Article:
Churn Is the Enemy of Successful Web Analytics
One of the more serious challenges companies face as they seek to establish and mature their practice of analytics is “systems churn.” That is, companies regularly switch out web analytics tools and software, replacing old systems or adding new ones for new business units. For instance, a 2009 Forrester report found that the majority of organizations surveyed have had their analytics solutions in place for fewer than four years, and nearly half (46%) for fewer than three. We suspect that even higher percentages use several different tools.Given that analytics is a relatively new discipline, this may not sound like a big deal. In reality, it’s a formidable barrier to effective analytics. For one thing, it highlights that many companies haven’t embraced analytics as a standard part of the management toolkit. For another, constant “solution-hopping” suggests that analytics is all about the technology; if only you pick the right solution, you’ll gain magic insights across all your online properties and campaign and start making perfect decisions about how to boost traffic and engagement.
In fact, technology is almost always a secondary element in web analytics success. Companies have many solid options for measuring traffic and tracking user behavior – from free tools to highly advanced, enterprise-class systems. In our experience, focusing on sound requirements gathering, solid data governance, consistent definitions of the right metrics, establishing a “test-and-learn” mentality and building the right team are usually the more powerful enablers.
There are financial, strategic and technical reasons to avoid system churn. The addition of new tools and solutions can be expensive, and undercut overall technology ROI. Time spent on an internal (and fruitless) quest for the perfect software solution takes precious time and resources away from other critical needs and opportunities. Comprehensive software evaluations may prevent or distract organizations from the heavy lifting of establishing regular decision-making and performance review processes and defining precise strategic links between online operations and overall corporate goals.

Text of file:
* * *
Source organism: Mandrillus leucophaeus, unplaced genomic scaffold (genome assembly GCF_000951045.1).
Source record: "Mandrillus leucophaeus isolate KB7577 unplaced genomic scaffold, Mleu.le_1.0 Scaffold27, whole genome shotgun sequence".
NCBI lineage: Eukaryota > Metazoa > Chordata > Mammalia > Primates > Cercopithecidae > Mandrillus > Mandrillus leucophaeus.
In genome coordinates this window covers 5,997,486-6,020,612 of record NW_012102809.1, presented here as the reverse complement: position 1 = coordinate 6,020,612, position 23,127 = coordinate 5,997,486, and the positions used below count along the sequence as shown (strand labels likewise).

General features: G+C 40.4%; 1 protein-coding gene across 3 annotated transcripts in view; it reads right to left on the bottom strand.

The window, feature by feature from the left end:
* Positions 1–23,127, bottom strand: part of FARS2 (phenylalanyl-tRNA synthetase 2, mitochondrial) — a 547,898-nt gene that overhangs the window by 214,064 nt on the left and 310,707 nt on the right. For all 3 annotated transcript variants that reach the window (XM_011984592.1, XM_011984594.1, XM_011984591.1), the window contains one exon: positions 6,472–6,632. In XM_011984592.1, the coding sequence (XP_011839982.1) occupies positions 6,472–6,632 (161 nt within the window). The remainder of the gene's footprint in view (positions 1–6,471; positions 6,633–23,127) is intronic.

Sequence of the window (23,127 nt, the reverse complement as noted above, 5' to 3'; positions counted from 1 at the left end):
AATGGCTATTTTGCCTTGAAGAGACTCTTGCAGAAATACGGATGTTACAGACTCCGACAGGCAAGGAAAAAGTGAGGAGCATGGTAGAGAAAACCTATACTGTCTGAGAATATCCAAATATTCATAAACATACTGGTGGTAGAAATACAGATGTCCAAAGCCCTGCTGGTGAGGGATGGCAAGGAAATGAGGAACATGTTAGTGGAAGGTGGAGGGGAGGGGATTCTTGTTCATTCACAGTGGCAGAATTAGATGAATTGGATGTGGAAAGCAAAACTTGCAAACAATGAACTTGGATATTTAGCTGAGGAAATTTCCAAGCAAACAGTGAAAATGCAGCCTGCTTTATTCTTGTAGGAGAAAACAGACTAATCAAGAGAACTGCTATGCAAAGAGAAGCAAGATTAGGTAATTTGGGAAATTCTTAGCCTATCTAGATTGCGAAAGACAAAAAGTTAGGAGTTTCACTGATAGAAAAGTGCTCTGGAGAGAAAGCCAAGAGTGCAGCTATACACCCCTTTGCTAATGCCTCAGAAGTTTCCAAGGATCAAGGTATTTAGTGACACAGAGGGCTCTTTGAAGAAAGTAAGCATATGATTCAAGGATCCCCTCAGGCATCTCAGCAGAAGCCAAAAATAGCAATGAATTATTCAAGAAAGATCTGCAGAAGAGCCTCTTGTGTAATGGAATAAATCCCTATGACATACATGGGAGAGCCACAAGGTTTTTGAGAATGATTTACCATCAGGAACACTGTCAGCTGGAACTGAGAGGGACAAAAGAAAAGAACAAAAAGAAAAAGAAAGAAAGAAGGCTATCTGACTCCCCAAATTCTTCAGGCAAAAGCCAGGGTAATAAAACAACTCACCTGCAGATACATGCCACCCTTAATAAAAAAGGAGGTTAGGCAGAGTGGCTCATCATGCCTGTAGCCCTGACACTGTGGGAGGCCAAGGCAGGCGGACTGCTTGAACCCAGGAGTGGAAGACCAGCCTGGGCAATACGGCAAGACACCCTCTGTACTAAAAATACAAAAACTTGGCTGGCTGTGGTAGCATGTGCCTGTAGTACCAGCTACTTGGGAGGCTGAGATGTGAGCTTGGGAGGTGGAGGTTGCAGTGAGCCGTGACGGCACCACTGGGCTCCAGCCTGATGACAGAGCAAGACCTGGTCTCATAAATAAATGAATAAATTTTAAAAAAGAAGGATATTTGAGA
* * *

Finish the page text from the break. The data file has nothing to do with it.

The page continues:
On the technical side, data confusion (especially the dreaded “drowning” in huge volumes of data) often results when organizations switch solutions and have multiple tools in place across the company. If each business unit or product line is free to choose whatever web analytics platform or tool they like, inconsistent – and perhaps incoherent – measurements will exist for online businesses. Specifically, different systems generate different types of data for different processes or definitions (like customers or revenue). That disconnect means trends are harder to track and, more worryingly, can damage credibility of the analytics team with senior decision makers.
More practically, most companies that have implemented enterprise-class analytics packages are barely scratching the surface in terms of their capabilities. They’ve installed (or half-implemented) the software but rarely use them to their full potential, or in line with their unique needs. In other words, they’re buying new tools without having fully explored their existing ones.
It’s important to note that new or additional solutions can make sense if they meet very particular needs—such as search engine optimization and marketing, video tracking, or social networks—and if they are added to the mix carefully and strategically. For example, new tools should fit with pre-defined data parameters. The key is to avoid starting over with new metrics and definitions every time you try an allegedly superior tool or because there’s limited understanding of the solutions you have.
We believe, fundamentally, that analytics is a critical part of the performance management toolkit for all types of businesses. Put simply, any company that takes seriously the online component of their business (whether that component is mainly focused on marketing or customer service or sales) must take seriously the maturity of their analytics practice. Now is the time to pick one package (or, more likely, embrace and maximize the one you already have), look for incremental gains in the near term and start the long-term evolution toward greater analytics capabilities and processes. Once you recognize that analytics is here to stay, it’s easier to see that technology isn’t the only driver of maturity. The strategic approach, the investment in people and establishment of repeatable processes are the more important factors.